Movember Wrap-Up: An Ounce of Prevention

Movember has come and gone, and with it, a flurry of facial-hair growing activity. As promised, I am posting photos of the evolution of Anthony’s mustache. Congratulations to Anthony and his team, The Wade Boggs All-Stars for raising $7,817 and awareness about the dangers of bad facial hair, I mean, men’s health, in the month of November!

In my last Movember post , I talked about some of the risk factors for developing prostate cancer. In this post I will talk about some things you can do to help prevent it. Having watched a friend, a renowned medical researcher go through the frustration of wading through conflicting research and professional opinions, it appears that there currently is no one clear path to preventing prostate cancer. However, you can do your best to be healthy overall, and avoid certain things that are thought to contribute to the development of prostate cancer. I’ve compiled the following information from the Mayo Clinic, LiveStrong, Movember and President’s Cancer Panel websites.

  1. Eat the Right Things. Eat plenty of fruits, vegetables, whole grains, which should be the main part of your diet. For protein, include lean meats, poultry, fish, beans, legumes, eggs, and nuts. The fat you eat should be from plant sources, rather than animals. And avoid processed foods with trans-fats, sodium, enriched flour, and refined sugars. It is also a good idea to limit the amount of dairy products and red meat you consume. For more details, see LiveStrong’s list of foods to avoid.
  2. Watch What You Drink. Green tea is full of anti-oxidants and has been found to reduce the risk of prostate cancer. And alcohol has been linked to all types of cancer, so it is best to limit yourself to no more than one or two drinks per day, if at all. . A standard drink is one 12-ounce bottle of beer or wine cooler, one 5-ounce glass of wine, or 1.5 ounces of 80-proof distilled spirits.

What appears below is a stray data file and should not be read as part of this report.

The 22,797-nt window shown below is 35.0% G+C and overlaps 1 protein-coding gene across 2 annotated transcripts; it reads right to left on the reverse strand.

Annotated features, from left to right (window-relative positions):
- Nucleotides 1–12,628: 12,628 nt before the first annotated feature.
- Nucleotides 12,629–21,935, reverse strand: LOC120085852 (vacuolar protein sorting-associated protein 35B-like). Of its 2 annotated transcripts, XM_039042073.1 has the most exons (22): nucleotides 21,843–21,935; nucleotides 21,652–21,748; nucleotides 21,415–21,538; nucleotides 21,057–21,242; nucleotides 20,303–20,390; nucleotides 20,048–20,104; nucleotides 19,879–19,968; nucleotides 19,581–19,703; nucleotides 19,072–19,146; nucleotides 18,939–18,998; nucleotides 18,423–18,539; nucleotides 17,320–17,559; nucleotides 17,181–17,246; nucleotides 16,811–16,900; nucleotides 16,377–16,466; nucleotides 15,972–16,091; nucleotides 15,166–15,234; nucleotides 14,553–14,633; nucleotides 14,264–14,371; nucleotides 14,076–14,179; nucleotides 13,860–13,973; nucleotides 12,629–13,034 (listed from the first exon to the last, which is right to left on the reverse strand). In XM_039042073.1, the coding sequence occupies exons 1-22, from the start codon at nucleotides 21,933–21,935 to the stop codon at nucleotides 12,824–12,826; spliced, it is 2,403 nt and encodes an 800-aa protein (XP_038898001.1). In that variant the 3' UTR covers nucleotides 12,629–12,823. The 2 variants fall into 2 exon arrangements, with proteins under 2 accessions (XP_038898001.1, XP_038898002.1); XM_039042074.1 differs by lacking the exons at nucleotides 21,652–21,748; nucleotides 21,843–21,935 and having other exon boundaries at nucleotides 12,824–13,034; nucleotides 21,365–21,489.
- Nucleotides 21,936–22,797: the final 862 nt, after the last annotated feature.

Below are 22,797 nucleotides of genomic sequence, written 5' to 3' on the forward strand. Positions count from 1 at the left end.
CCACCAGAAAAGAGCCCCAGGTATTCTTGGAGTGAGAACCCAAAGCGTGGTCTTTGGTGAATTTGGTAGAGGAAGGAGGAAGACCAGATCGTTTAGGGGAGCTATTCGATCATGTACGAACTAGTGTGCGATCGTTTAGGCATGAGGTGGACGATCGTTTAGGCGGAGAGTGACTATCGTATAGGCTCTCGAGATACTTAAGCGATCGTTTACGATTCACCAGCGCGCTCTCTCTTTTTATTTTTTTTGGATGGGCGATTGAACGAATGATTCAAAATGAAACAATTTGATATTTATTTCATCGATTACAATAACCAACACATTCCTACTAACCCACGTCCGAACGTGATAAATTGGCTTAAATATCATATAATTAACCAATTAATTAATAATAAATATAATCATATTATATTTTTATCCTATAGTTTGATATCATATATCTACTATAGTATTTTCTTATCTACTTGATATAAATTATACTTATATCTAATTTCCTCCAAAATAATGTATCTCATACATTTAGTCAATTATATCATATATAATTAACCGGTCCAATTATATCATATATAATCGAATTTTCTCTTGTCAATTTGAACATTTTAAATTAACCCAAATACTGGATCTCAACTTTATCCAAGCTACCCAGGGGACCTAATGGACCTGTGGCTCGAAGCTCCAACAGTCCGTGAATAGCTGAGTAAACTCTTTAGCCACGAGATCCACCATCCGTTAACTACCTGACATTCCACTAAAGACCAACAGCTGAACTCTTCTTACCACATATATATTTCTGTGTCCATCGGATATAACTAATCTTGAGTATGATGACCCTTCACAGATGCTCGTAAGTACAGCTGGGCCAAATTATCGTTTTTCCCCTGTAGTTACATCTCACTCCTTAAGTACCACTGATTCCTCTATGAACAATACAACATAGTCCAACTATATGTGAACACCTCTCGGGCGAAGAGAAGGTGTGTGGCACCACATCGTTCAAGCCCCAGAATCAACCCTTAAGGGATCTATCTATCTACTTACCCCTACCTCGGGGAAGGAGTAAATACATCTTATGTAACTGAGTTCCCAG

3. Breathe. First of all, don’t smoke. It’s undeniably related to cancer, not just of the lungs. Also, remember to breathe. Stress and the accompanying biochemicals it creates in your body have been found to contribute to all types of chronic illness. So learn some techniques, like meditation and visualization, for controlling your stress.
  4. Move It! Men who exercise regularly have a reduced risk of prostate cancer, along with other chronic illnesses. If you don’t currently exercise, start out slow and work your way up to the optimal 30 minutes minimum per day.
  5. Avoid Those Chemicals. Do your best to limit your exposure to Cadmium, Dioxins, polychlorinated biphenyls (PCB), bisphenol A (BPA), all of which are suspected of causing cancer in general, and prostate cancer in particular. BPAs and other chemicals are capable of mimicking human hormones and are suspected of causing prostate and testicular cancer. In a recent study, BPA was found to cause biochemical changes in prostate tumor cells in a laboratory setting. Avoid chemical pesticides, too. An NIH Agricultural Health study found that farmers, men who worked as pesticide applicators, and men who manufacture pesticides have a significantly higher risk for prostate cancer. The Environmental Working Group has information on other environmental toxins that are suspected of contributing to cancer.